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Thursday, March 10, 2011

There's Always A Pony In There Somewhere

Yeah, yeah, I know claims went up this week, but they were still at a level suggesting much better jobs. As long as it's below 400K, no need to start digging a bomb shelter.

We also have the Monthly Treasury Statement for February. Admittedly, this is a very easy comparison (I am carrying this one on my exception report with March being the next "real" comparison), but still it's purty:
Feb 2010:
HI Wages: 12,605
HI Self: 131
Feb 2011:
HI Wages: 13,457!!!!!!
HI Self: 131
January was in the positive range, and February's employment report is very solidly confirmed by these numbers. There were some oddities I couldn't resolve in the employment report. For one thing, it showed a big jump in government jobs. I was theorizing (based on employment advertising) that the drop in government jobs wasn't "real" in that much of it was due to retirements, meaning that those jobs would be filled again. Maybe that guess was correct.

If you look at Table A-8, non-ag jobs jumped by almost 350K. But government jobs jumped by 193K. So.... I really can't tell from looking at the yearly Medicare tax comparison because snow in 2010 fouled up the numbers in odd ways. The big drop in self-employed workers was one of the things I was looking for to signal a real turn in the job market.

Still, I can't be too optimistic about escape velocity. Picture this. You are one of those families with incomes below 40K. There's a lot of them. Their best hope this year is for better pay/hours. Their federal taxes increased in comparison to 2010. In many cases, their state/local taxes did also. If they have to drive to work, they probably will take an after-tax hit this year just between gas and federal tax of $650-$900. That's going to be around 3-5% less disposable income. Other increases are going to hit hard, and most households in this bracket are spending little on frivolities, so it is harder to pull in your horns.

For comparison purposes, prior years of February Medicare tax data:
Feb 2009:
HI Wages: 13,933
HI Self: 139
Feb 2008:
HI Wages: 15,107
HI Self: 136
Feb 2007:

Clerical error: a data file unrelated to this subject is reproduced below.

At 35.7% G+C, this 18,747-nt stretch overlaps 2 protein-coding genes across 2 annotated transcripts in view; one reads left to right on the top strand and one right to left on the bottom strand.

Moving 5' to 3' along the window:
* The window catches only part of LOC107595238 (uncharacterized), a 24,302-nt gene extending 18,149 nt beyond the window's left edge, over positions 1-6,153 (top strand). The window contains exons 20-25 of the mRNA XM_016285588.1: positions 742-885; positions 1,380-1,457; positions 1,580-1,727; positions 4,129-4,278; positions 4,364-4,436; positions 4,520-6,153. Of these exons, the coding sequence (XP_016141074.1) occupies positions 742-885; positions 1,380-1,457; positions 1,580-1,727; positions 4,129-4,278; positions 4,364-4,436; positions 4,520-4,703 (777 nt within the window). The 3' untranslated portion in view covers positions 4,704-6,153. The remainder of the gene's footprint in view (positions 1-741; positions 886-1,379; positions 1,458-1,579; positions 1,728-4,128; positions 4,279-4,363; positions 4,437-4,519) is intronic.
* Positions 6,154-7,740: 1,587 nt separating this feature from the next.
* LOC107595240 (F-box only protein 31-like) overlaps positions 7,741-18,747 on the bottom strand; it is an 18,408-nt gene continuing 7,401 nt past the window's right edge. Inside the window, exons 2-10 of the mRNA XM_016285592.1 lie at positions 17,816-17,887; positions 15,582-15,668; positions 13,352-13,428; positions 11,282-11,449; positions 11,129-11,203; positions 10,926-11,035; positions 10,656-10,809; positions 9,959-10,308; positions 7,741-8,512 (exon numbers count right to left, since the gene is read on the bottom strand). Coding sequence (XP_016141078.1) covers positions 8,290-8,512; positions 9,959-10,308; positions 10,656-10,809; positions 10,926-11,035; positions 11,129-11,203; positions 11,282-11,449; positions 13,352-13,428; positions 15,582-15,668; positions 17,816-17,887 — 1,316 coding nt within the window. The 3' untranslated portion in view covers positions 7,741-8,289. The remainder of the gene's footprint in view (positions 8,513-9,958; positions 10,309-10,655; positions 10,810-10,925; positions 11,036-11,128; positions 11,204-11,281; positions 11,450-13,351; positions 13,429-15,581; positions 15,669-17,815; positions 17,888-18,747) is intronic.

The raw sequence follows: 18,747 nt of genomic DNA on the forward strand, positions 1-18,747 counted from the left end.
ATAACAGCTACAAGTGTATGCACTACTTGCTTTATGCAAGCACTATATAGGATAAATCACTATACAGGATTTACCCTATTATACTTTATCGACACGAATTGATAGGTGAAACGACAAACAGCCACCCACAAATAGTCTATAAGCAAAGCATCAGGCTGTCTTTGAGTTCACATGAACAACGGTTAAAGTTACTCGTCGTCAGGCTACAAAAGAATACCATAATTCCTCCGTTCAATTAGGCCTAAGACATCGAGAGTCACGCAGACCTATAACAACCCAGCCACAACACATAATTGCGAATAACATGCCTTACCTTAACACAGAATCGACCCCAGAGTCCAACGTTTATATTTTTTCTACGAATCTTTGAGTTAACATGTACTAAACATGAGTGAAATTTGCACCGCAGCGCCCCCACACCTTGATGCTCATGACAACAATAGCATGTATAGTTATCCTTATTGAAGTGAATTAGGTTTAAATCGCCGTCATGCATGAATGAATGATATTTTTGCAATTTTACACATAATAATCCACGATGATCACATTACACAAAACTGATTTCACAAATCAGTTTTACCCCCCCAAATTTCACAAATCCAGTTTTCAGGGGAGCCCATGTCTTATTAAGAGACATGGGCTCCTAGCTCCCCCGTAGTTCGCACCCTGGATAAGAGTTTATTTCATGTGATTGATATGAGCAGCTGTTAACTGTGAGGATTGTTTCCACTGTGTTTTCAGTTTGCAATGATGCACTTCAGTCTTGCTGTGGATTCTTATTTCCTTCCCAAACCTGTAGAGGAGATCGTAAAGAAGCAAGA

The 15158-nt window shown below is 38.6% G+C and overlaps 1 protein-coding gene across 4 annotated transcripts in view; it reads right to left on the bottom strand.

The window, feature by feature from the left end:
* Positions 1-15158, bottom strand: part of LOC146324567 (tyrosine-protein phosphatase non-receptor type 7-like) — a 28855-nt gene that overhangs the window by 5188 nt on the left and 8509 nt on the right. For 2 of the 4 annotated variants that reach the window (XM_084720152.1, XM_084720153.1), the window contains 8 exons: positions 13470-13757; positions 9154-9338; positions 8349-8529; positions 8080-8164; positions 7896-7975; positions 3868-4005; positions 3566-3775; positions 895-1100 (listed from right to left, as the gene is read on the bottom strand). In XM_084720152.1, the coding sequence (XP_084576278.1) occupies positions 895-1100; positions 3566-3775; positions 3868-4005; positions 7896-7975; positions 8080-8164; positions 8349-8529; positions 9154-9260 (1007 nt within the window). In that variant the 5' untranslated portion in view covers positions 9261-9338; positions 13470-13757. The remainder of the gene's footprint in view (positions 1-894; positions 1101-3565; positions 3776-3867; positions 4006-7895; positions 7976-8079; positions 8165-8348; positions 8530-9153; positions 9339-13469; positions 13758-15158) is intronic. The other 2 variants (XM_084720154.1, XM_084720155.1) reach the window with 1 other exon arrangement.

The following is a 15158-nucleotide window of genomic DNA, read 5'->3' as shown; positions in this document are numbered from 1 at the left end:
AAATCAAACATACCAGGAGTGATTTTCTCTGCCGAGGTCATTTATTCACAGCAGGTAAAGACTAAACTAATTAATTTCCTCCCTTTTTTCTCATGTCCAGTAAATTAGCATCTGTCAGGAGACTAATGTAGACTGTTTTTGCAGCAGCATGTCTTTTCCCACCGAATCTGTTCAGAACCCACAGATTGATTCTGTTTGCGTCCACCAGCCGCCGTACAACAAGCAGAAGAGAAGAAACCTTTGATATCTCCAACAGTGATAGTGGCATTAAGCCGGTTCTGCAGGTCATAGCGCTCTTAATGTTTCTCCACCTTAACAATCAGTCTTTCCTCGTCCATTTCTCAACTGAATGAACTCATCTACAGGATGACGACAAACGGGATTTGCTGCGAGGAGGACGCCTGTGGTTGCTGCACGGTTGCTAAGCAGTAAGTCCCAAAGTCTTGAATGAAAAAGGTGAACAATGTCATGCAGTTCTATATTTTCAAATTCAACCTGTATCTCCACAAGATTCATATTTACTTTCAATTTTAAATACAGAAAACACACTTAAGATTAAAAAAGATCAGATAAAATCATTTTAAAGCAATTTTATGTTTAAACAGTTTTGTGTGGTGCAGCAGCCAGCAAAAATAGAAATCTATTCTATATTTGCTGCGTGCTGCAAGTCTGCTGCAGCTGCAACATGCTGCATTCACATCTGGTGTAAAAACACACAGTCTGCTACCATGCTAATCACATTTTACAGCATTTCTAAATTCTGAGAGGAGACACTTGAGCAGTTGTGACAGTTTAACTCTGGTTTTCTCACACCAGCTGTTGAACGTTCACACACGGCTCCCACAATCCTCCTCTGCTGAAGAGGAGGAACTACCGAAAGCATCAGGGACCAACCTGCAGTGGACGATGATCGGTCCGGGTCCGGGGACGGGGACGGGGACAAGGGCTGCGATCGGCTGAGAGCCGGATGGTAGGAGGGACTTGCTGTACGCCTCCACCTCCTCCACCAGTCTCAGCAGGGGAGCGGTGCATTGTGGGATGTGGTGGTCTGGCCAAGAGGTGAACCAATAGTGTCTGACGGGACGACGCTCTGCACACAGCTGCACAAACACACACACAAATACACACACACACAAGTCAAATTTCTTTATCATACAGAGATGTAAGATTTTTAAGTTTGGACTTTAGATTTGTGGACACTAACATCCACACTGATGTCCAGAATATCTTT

HI Wages: 13,397
HI Self: 127
So we're better off than 2007. That isn't saying much. We still have to get climb back considerably more to get to 2009 levels. This is why Americans find the recovery less than convincing. There is some replacement income from Social Security and probably even more from public pensions, but life is hard if you are a working stiff.

We also got the March 10th Flow of Funds release. I'm settling down to read and ponder it. This release covers data through the end of Q4 2010. The profits for F.101 nonfinancial businesses (SA) took a real hit in Q4. See internal page 19, external page 26. These numbers are seasonally adjusted.

This is L.103, Nonfarm, nonfinancial noncorporate business.

Take a look at what has happened since 2007. Assets keep dropping and while liabilities are dropping, the net is not favorable.

Next week should show a decline. Fat Tuesday had
some state offices closed and Spring Break is under way. I'm guessing higher gas prices will work their way through the economy quickly since there isn't a lot of
buffer. Higher claims by the beginning of May.
Don't take this the wrong way - but I am hoping desperately that both you and I are reading this all wrong.

There's always a chance.
Take a Chance on QE

Check out today's TIPS yields.

-0.63% on the 5-year (technically a 4-year)?

Negative real yields can provide all kinds of unustainable short-term benefits. Gregory Mankiw and Paul Krugman must be tickled pink.
Did I just type unustainable? Good grief. Might just as well go with it, lol.

This whole economy is unustainable! ;)
As in "no use at all"? I'll go with that.

I've just been reading a bunch of green power babble. I think I'll go to bed and pull the covers up over my head.

"I think I'll go to bed and pull the covers up over my head."

That may work for you, but I haven't upgraded my sheets to organically grown cotton yet.

My current sheets are unustainable. ;)
I'll find out today if I can telecommute part of my week. I could take a dollar an hour pay cut and still come out ahead if I could work from home three days a week.

The way I put it to them, in my proposal, is that it is a way to give employees a raise without it costing them anything. And it can be used to recruit new employees and retain old ones. I really thing more companies should consider it, at least for reliable employees.
I understand that taking the Making Work Pay tax credit away, and replacing it with a reduction in the Social Security tax is a net tax increase on the poor. But since many families making less than $40,000 per year have zero federal income tax withheld from wages (and didn't actually receive the Making Work Pay credit until they filed taxes), isn't most of the effect of this tax increase going to come in the spring of 2012, when they receive smaller tax refunds than before?
Peggy - the MWP was figured into withholding tables, so employees were supposed to get the month back pro rate per each period.

So no.
Teri - it makes sense to me as long as the connections are good enough. And yes, it definitely is equivalent to a raise.

But often companies are reluctant to start this because of personnel issues and worries over claims of favoritism.
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